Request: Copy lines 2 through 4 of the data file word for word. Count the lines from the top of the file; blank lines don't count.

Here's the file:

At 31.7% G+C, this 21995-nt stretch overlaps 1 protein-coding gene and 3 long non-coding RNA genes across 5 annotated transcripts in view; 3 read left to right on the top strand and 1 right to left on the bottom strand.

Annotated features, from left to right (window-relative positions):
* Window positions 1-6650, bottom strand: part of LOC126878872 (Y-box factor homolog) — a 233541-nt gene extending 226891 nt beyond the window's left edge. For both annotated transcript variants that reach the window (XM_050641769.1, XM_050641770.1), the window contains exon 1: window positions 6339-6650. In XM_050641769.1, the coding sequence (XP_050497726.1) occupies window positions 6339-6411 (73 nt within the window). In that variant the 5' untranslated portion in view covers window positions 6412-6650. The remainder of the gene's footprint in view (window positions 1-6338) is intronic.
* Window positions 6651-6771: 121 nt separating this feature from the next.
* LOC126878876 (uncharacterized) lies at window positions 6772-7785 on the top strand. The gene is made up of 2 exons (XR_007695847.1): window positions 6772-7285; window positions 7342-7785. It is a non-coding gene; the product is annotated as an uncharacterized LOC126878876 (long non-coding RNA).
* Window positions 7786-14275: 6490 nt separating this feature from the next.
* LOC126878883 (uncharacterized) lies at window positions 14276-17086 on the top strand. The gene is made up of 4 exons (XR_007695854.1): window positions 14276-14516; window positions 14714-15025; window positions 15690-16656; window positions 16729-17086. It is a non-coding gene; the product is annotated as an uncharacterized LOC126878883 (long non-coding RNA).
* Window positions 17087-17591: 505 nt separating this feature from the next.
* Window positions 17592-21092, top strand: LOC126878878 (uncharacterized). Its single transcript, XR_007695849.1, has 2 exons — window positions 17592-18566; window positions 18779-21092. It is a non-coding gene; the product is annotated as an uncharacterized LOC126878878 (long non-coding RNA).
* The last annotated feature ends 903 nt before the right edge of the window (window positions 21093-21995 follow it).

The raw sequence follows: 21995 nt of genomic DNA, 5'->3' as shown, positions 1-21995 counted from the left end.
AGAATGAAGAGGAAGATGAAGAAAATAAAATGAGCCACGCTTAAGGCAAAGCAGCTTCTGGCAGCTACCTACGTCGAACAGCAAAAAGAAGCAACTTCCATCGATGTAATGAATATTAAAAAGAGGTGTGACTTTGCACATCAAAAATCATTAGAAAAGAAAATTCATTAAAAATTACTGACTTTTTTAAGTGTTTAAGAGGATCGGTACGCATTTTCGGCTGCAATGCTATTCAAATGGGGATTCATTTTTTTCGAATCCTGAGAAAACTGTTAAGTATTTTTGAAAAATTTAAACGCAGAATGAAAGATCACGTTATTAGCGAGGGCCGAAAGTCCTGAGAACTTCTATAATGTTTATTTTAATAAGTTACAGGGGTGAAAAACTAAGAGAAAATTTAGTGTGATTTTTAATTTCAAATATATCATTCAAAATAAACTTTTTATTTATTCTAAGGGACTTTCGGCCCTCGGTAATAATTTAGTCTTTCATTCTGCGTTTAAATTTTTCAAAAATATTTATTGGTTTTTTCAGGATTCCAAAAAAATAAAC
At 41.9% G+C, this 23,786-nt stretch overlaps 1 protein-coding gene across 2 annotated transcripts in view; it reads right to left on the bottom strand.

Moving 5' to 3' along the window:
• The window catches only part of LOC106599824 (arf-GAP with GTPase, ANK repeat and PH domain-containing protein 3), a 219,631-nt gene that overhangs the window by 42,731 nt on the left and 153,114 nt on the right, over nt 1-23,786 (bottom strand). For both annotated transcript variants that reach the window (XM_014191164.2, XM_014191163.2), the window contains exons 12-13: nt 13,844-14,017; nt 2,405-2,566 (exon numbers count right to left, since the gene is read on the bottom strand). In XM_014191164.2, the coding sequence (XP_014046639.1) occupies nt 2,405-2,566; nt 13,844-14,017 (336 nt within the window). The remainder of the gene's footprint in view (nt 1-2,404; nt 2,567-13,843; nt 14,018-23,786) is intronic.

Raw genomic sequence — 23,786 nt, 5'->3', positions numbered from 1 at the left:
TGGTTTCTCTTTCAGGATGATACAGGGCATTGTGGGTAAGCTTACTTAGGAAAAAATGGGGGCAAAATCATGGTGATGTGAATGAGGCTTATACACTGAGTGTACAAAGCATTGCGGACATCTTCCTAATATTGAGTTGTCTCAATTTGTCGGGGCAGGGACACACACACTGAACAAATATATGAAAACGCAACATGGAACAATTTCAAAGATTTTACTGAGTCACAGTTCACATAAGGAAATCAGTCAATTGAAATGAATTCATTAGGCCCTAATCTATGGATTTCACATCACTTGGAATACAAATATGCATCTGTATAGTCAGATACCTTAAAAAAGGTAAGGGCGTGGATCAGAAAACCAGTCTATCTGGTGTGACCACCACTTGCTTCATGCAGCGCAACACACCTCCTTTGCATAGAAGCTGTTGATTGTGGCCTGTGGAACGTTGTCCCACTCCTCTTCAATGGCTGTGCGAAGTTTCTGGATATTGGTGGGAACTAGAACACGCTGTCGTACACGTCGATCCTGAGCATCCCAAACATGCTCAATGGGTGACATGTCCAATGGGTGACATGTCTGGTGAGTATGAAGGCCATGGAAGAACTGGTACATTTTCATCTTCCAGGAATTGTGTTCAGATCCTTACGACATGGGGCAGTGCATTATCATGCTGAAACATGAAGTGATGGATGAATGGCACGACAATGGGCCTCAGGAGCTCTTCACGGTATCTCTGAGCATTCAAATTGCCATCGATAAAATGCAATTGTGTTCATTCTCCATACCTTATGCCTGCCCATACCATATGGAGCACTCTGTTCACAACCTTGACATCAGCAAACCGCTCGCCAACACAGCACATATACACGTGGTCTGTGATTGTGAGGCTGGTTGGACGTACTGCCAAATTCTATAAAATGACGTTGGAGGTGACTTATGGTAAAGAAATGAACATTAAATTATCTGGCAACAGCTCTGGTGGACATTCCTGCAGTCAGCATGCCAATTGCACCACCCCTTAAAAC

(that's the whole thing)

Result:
Annotated features, from left to right (window-relative positions):
* Window positions 1-6650, bottom strand: part of LOC126878872 (Y-box factor homolog) — a 233541-nt gene extending 226891 nt beyond the window's left edge. For both annotated transcript variants that reach the window (XM_050641769.1, XM_050641770.1), the window contains exon 1: window positions 6339-6650. In XM_050641769.1, the coding sequence (XP_050497726.1) occupies window positions 6339-6411 (73 nt within the window). In that variant the 5' untranslated portion in view covers window positions 6412-6650. The remainder of the gene's footprint in view (window positions 1-6338) is intronic.
* Window positions 6651-6771: 121 nt separating this feature from the next.